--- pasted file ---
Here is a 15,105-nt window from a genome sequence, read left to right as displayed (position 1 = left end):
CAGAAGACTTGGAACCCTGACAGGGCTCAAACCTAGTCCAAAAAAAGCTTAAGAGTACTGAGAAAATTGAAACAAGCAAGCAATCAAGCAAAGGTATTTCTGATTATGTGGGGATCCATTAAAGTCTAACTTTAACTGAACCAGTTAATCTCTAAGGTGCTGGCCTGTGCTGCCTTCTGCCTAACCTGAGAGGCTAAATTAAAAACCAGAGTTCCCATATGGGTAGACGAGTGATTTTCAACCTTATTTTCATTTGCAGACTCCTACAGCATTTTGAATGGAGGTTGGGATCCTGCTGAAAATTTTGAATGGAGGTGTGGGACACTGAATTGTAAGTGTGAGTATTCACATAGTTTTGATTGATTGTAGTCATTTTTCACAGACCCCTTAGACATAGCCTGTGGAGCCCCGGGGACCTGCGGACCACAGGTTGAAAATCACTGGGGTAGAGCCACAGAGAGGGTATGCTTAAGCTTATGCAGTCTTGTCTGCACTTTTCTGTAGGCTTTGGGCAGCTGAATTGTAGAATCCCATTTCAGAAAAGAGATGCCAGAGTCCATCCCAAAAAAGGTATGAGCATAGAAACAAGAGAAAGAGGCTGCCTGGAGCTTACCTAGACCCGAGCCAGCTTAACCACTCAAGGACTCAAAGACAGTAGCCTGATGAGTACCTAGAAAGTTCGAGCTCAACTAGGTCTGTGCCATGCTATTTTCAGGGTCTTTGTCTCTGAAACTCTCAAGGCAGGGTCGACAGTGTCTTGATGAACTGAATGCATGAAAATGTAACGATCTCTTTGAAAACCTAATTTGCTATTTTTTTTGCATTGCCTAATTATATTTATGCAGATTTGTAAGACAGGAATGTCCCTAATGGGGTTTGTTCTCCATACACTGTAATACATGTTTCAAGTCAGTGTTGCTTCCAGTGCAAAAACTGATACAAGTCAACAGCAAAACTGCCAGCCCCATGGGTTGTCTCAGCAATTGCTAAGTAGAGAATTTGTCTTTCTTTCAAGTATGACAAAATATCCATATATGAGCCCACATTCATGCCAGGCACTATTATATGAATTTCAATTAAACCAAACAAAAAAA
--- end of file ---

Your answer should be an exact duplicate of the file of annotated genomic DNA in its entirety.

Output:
Here is a 15,105-nt window from a genome sequence, read left to right as displayed (position 1 = left end):
CAGAAGACTTGGAACCCTGACAGGGCTCAAACCTAGTCCAAAAAAAGCTTAAGAGTACTGAGAAAATTGAAACAAGCAAGCAATCAAGCAAAGGTATTTCTGATTATGTGGGGATCCATTAAAGTCTAACTTTAACTGAACCAGTTAATCTCTAAGGTGCTGGCCTGTGCTGCCTTCTGCCTAACCTGAGAGGCTAAATTAAAAACCAGAGTTCCCATATGGGTAGACGAGTGATTTTCAACCTTATTTTCATTTGCAGACTCCTACAGCATTTTGAATGGAGGTTGGGATCCTGCTGAAAATTTTGAATGGAGGTGTGGGACACTGAATTGTAAGTGTGAGTATTCACATAGTTTTGATTGATTGTAGTCATTTTTCACAGACCCCTTAGACATAGCCTGTGGAGCCCCGGGGACCTGCGGACCACAGGTTGAAAATCACTGGGGTAGAGCCACAGAGAGGGTATGCTTAAGCTTATGCAGTCTTGTCTGCACTTTTCTGTAGGCTTTGGGCAGCTGAATTGTAGAATCCCATTTCAGAAAAGAGATGCCAGAGTCCATCCCAAAAAAGGTATGAGCATAGAAACAAGAGAAAGAGGCTGCCTGGAGCTTACCTAGACCCGAGCCAGCTTAACCACTCAAGGACTCAAAGACAGTAGCCTGATGAGTACCTAGAAAGTTCGAGCTCAACTAGGTCTGTGCCATGCTATTTTCAGGGTCTTTGTCTCTGAAACTCTCAAGGCAGGGTCGACAGTGTCTTGATGAACTGAATGCATGAAAATGTAACGATCTCTTTGAAAACCTAATTTGCTATTTTTTTTGCATTGCCTAATTATATTTATGCAGATTTGTAAGACAGGAATGTCCCTAATGGGGTTTGTTCTCCATACACTGTAATACATGTTTCAAGTCAGTGTTGCTTCCAGTGCAAAAACTGATACAAGTCAACAGCAAAACTGCCAGCCCCATGGGTTGTCTCAGCAATTGCTAAGTAGAGAATTTGTCTTTCTTTCAAGTATGACAAAATATCCATATATGAGCCCACATTCATGCCAGGCACTATTATATGAATTTCAATTAAACCAAACAAAAAAA